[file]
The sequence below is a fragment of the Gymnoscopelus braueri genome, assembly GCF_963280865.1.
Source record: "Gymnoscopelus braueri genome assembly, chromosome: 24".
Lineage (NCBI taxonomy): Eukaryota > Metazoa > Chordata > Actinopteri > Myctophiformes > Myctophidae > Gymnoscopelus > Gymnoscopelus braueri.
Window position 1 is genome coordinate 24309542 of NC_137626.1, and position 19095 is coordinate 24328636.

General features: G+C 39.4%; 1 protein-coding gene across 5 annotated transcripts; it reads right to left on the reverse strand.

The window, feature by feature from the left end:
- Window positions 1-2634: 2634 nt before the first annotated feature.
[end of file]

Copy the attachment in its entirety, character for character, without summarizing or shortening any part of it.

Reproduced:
The sequence below is a fragment of the Gymnoscopelus braueri genome, assembly GCF_963280865.1.
Source record: "Gymnoscopelus braueri genome assembly, chromosome: 24".
Lineage (NCBI taxonomy): Eukaryota > Metazoa > Chordata > Actinopteri > Myctophiformes > Myctophidae > Gymnoscopelus > Gymnoscopelus braueri.
Window position 1 is genome coordinate 24309542 of NC_137626.1, and position 19095 is coordinate 24328636.

General features: G+C 39.4%; 1 protein-coding gene across 5 annotated transcripts; it reads right to left on the reverse strand.

The window, feature by feature from the left end:
- Window positions 1-2634: 2634 nt before the first annotated feature.